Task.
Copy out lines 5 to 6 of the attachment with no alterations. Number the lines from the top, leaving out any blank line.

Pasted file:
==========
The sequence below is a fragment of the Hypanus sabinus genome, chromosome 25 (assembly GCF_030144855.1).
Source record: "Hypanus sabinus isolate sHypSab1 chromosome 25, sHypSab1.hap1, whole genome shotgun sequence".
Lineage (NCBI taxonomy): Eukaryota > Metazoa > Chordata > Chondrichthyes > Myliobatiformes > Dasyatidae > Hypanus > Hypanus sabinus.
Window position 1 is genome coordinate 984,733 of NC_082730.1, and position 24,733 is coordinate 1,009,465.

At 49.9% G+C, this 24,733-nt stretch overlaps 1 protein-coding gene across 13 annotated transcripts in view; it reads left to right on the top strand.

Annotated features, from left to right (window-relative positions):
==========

At 49.9% G+C, this 24,733-nt stretch overlaps 1 protein-coding gene across 13 annotated transcripts in view; it reads left to right on the top strand.

Annotated features, from left to right (window-relative positions):